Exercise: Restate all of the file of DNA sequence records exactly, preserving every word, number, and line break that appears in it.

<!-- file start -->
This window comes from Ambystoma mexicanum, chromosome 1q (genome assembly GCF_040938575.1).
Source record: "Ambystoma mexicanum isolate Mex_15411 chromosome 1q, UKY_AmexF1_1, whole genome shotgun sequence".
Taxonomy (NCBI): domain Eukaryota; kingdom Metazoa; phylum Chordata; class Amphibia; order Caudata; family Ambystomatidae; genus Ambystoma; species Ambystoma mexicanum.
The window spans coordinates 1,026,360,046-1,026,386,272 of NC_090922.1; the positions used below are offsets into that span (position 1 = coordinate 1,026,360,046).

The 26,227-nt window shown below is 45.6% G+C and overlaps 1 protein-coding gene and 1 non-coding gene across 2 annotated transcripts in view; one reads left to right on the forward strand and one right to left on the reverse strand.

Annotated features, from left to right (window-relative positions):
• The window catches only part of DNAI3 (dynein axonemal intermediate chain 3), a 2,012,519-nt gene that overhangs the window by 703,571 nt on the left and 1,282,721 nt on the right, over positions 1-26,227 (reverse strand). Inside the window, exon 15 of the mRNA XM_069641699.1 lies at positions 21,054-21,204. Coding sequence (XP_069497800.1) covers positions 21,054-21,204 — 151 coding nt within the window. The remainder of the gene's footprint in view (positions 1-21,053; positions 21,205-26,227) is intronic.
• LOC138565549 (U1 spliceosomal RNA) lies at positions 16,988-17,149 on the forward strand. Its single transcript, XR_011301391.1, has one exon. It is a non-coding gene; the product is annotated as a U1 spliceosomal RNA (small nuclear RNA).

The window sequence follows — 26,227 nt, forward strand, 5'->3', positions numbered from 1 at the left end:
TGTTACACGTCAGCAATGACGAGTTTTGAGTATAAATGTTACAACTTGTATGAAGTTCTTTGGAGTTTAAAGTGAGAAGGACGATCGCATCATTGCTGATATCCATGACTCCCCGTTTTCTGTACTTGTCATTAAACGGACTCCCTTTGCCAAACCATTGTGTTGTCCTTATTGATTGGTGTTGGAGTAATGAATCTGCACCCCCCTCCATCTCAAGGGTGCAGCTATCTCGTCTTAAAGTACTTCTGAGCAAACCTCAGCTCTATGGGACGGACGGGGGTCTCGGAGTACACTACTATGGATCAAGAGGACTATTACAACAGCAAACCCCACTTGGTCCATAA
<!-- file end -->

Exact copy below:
This window comes from Ambystoma mexicanum, chromosome 1q (genome assembly GCF_040938575.1).
Source record: "Ambystoma mexicanum isolate Mex_15411 chromosome 1q, UKY_AmexF1_1, whole genome shotgun sequence".
Taxonomy (NCBI): domain Eukaryota; kingdom Metazoa; phylum Chordata; class Amphibia; order Caudata; family Ambystomatidae; genus Ambystoma; species Ambystoma mexicanum.
The window spans coordinates 1,026,360,046-1,026,386,272 of NC_090922.1; the positions used below are offsets into that span (position 1 = coordinate 1,026,360,046).

The 26,227-nt window shown below is 45.6% G+C and overlaps 1 protein-coding gene and 1 non-coding gene across 2 annotated transcripts in view; one reads left to right on the forward strand and one right to left on the reverse strand.

Annotated features, from left to right (window-relative positions):
• The window catches only part of DNAI3 (dynein axonemal intermediate chain 3), a 2,012,519-nt gene that overhangs the window by 703,571 nt on the left and 1,282,721 nt on the right, over positions 1-26,227 (reverse strand). Inside the window, exon 15 of the mRNA XM_069641699.1 lies at positions 21,054-21,204. Coding sequence (XP_069497800.1) covers positions 21,054-21,204 — 151 coding nt within the window. The remainder of the gene's footprint in view (positions 1-21,053; positions 21,205-26,227) is intronic.
• LOC138565549 (U1 spliceosomal RNA) lies at positions 16,988-17,149 on the forward strand. Its single transcript, XR_011301391.1, has one exon. It is a non-coding gene; the product is annotated as a U1 spliceosomal RNA (small nuclear RNA).

The window sequence follows — 26,227 nt, forward strand, 5'->3', positions numbered from 1 at the left end:
TGTTACACGTCAGCAATGACGAGTTTTGAGTATAAATGTTACAACTTGTATGAAGTTCTTTGGAGTTTAAAGTGAGAAGGACGATCGCATCATTGCTGATATCCATGACTCCCCGTTTTCTGTACTTGTCATTAAACGGACTCCCTTTGCCAAACCATTGTGTTGTCCTTATTGATTGGTGTTGGAGTAATGAATCTGCACCCCCCTCCATCTCAAGGGTGCAGCTATCTCGTCTTAAAGTACTTCTGAGCAAACCTCAGCTCTATGGGACGGACGGGGGTCTCGGAGTACACTACTATGGATCAAGAGGACTATTACAACAGCAAACCCCACTTGGTCCATAA